Alternatives to the Triuph GT6 include the MGBGT, Reliant Scimitar GTE, Ford Capri, Lotus Elan Plus 2, and Nissan 240Z.
Like all classic cars a GT6 will need lots of care and attention. I would suggest that, if you are going to spend money on a GT6, then cure the rust, get the suspension and brakes into first class working order, and improve the cooling. Don’t bother with wheels any wider than 6 inches.
EVERYONE WHO STILL LIKES THE STONES OR THE BEATLES ON VINYL HAS PROBABLY OWNED A MINI
In a poll of 10,000 readers of Autocar magazine the original Sir Alec Issigonis designed 1959 Mini has been voted the best car ever to be manufactured in Britain. In a bizarre headline the results of the poll are said to show that; Original Mini voted best British-built car of all time. For those of us who have lived with a Mini, (including one of its various siblings, Wolsey Hornet, Riley Elf, Cooper, Moke, Van, Traveller, Pick-up, K, Innocenti, & etc…), that headline is a bit of a joke. The original mini was an incredibly well thought out little car, but owning one could be a nightmare. Everything on a Mini went wrong, all the time. When the little coolant pipe between the head and the block failed you were in for some fun. The electrics went wrong if you drove through a puddle. Then it all fell to pieces. Meantime, any Mini was simple fun.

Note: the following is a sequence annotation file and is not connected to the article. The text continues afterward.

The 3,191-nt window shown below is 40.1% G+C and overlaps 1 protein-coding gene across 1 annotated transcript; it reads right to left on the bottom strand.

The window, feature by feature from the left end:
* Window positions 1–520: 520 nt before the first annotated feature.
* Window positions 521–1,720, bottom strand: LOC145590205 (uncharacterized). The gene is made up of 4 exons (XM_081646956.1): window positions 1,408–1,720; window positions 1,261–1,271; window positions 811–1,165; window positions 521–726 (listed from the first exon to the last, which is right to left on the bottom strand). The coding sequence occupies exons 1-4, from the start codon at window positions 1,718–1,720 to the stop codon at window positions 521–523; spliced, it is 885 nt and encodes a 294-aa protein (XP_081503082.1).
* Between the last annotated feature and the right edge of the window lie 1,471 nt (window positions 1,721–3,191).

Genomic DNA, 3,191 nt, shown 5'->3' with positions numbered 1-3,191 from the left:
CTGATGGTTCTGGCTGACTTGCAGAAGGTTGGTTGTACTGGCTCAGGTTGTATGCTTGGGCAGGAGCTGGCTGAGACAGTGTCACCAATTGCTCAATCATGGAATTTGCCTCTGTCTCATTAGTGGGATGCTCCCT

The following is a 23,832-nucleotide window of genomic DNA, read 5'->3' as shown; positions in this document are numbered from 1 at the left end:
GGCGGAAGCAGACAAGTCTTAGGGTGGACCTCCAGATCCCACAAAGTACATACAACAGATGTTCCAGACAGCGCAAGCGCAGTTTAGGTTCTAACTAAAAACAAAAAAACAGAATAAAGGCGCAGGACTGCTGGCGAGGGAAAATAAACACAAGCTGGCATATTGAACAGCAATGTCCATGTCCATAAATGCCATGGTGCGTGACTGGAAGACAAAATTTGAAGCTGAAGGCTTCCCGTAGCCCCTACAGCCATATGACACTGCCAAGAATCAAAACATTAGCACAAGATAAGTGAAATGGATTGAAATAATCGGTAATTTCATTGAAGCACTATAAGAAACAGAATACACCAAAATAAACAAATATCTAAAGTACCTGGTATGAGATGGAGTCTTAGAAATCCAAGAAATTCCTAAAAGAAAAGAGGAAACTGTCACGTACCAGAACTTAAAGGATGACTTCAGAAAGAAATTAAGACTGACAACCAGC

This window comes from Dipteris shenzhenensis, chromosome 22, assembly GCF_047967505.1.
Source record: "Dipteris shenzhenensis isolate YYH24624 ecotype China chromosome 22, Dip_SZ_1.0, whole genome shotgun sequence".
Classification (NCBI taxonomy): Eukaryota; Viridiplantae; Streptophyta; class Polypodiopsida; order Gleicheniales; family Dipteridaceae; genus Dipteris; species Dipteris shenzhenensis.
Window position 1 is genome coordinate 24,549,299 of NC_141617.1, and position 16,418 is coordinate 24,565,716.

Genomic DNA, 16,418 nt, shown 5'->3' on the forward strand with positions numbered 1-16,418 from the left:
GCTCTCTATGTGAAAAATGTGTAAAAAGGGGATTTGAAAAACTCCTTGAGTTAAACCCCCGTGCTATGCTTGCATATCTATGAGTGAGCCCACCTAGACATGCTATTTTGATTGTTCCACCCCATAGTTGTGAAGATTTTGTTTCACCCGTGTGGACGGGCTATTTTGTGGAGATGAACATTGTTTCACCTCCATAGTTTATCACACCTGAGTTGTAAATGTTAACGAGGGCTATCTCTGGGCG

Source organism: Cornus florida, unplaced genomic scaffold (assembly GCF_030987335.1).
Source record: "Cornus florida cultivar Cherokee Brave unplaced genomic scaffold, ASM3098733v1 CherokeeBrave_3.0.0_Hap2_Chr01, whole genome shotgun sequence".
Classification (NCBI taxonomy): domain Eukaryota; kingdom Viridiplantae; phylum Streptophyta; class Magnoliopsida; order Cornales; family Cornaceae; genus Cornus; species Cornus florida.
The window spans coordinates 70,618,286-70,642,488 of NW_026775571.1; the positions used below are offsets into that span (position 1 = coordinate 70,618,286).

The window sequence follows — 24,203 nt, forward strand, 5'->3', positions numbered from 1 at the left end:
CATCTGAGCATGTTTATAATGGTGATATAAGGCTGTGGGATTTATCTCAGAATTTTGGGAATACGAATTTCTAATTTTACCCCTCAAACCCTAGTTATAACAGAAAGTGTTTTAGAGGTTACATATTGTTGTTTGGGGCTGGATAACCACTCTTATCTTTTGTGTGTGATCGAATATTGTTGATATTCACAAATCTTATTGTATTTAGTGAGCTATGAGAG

The original Mini famously starred alongside Michael Caine, Benny Hill, and Noel Coward in the 1969 caper movie, The Italian Job. The film shows three Mini Cooper S’s running rings around Italian police cars among the streets of Turin, (and a tunnel, river ford, & etc…). Which is how it would have been. On tight roads and city streets the Cooper S was one of the fastest point to point road cars of the time, (of all time?). Introduced in 1961 the Mini Cooper S won the Monte Carlo Rally in 1964, 1965, and 1967. (The Cooper S also placed 1st 2nd and 3rd in 1966 but the Cheese Eating Surrender Monkeys got their judges to disqualify them because of a dimmer switch in the headlamp circuit. The eventual ‘winning’ Citroen DS also had non-regulation headlights, but they were French headlights.)